September 21, 2020
Tracker: The Federal Reserve’s Balance Sheet
This tracker follows the Federal Reserve’s (Fed) balance sheet, the best indicator of the Fed’s direct intervention in the economy.
The Fed’s dual mandate requires it to ensure both stable prices and maximum employment. The traditional tool the Fed uses to accomplish these goals is the adjustment of the federal funds rate, the short-term interest rate that determines how much it costs for banks to lend to each other overnight. The 2007-2008 financial crisis, however, demonstrated that even lowering the interest rate to zero was considered insufficient to shore up economies in freefall, and the Fed turned to more unusual tactics. One of these measures was what the Fed refers to as “large-scale asset purchases,” which is more commonly known as “quantitative easing.” Under this process, the Fed enters the market to buy securities, typically mortgage-backed securities (MBS) and Treasuries, injecting both capital and liquidity into the market. This approach is not without risks – for the first time in its history, the Fed is regulator, supervisor, and now participant in the economy.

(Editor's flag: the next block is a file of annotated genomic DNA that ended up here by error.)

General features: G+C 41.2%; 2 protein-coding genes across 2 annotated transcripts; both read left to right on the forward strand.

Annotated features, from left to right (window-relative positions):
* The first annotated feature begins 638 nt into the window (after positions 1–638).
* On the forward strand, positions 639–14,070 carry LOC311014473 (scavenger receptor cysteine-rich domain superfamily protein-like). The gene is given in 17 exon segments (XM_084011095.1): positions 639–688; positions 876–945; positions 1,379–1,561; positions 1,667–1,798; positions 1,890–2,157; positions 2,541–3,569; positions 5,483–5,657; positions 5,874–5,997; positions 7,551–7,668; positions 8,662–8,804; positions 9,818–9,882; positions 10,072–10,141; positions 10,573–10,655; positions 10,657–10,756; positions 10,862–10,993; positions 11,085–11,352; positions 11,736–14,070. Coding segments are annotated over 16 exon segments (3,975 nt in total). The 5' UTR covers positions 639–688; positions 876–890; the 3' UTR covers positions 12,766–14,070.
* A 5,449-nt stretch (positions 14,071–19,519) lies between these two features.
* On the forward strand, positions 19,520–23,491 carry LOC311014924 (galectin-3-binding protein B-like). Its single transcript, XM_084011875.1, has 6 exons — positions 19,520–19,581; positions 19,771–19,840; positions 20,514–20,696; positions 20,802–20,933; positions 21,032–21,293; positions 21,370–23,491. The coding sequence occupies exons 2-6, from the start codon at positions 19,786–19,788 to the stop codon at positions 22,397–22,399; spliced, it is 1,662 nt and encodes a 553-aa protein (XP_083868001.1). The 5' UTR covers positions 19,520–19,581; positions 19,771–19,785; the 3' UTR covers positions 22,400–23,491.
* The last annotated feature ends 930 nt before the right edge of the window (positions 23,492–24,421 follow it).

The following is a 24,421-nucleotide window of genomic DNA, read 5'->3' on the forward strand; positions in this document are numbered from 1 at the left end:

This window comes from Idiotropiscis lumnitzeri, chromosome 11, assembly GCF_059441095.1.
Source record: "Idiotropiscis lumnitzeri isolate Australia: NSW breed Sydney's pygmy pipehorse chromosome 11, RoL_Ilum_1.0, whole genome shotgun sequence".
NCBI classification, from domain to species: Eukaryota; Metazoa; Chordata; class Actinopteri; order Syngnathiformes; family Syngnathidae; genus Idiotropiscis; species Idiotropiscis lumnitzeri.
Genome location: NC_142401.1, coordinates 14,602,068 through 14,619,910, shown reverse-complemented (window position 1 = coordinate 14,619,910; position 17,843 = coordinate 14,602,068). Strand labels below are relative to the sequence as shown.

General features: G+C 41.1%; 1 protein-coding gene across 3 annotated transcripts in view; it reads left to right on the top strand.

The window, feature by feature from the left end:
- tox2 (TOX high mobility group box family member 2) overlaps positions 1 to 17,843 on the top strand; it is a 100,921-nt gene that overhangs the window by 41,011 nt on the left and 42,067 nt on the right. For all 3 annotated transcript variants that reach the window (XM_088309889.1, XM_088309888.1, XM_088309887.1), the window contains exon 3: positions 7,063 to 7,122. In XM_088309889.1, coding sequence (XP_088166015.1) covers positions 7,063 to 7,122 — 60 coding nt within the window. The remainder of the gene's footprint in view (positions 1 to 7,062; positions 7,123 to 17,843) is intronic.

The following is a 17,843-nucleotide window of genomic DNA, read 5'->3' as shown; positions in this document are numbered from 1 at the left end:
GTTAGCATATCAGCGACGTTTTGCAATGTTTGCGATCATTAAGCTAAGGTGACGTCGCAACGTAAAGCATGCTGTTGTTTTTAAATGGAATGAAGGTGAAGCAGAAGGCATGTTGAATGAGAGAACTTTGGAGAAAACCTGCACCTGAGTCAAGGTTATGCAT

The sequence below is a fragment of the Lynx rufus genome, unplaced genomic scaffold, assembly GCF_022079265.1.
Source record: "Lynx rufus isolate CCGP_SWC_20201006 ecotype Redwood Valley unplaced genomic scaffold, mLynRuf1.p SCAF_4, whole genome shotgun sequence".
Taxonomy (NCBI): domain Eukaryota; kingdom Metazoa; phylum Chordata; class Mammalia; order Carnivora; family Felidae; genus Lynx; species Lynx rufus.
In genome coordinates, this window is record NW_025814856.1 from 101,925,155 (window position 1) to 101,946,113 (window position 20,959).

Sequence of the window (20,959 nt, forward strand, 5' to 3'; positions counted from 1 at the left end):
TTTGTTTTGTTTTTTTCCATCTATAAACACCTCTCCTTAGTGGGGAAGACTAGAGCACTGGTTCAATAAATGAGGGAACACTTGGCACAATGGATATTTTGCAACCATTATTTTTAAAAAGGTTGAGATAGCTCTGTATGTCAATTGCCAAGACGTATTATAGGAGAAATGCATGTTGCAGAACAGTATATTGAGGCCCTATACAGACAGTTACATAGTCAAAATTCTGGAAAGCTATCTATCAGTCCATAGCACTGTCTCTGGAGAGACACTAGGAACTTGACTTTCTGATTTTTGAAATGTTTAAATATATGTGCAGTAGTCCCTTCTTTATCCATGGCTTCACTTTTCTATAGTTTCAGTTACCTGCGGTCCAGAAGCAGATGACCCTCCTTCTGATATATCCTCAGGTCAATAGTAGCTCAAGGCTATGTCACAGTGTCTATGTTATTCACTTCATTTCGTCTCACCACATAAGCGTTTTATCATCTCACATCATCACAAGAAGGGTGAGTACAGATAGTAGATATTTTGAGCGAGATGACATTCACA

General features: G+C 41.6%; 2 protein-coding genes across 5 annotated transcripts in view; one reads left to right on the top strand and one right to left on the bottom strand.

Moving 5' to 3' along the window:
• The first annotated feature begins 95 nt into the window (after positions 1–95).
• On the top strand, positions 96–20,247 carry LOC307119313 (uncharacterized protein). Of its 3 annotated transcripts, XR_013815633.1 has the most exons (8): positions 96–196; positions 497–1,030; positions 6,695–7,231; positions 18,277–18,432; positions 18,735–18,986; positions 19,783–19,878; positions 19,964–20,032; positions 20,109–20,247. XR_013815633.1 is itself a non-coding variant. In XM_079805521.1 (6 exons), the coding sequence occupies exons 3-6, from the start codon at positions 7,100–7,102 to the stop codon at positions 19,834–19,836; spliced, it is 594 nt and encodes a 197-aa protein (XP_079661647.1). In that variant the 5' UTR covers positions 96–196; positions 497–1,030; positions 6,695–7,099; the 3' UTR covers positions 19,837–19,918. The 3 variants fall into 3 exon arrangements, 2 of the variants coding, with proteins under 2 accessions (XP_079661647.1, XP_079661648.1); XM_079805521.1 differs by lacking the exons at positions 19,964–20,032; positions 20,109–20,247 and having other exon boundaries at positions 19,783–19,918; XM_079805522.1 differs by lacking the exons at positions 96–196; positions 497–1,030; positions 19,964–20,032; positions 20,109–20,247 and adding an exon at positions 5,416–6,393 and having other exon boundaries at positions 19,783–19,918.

The development of quantitative easing as a go-to tool for the Fed in times of crisis has led to an unprecedented focus on one of its traditionally unremarkable aspects – the Fed balance sheet. Just as with any other firm, securities that the Fed purchases are considered assets and therefore are represented on the Fed’s balance sheet. This therefore is the most reflective guide of the state of quantitative easing and, by extension, the degree to which the Fed has deemed it necessary to intervene in the economy.
Each week, the Federal Reserve publishes its balance sheet, typically on Thursday afternoon around 4:30 p.m.
As of September 16, the Fed’s balance sheet stands at $7.1 trillion.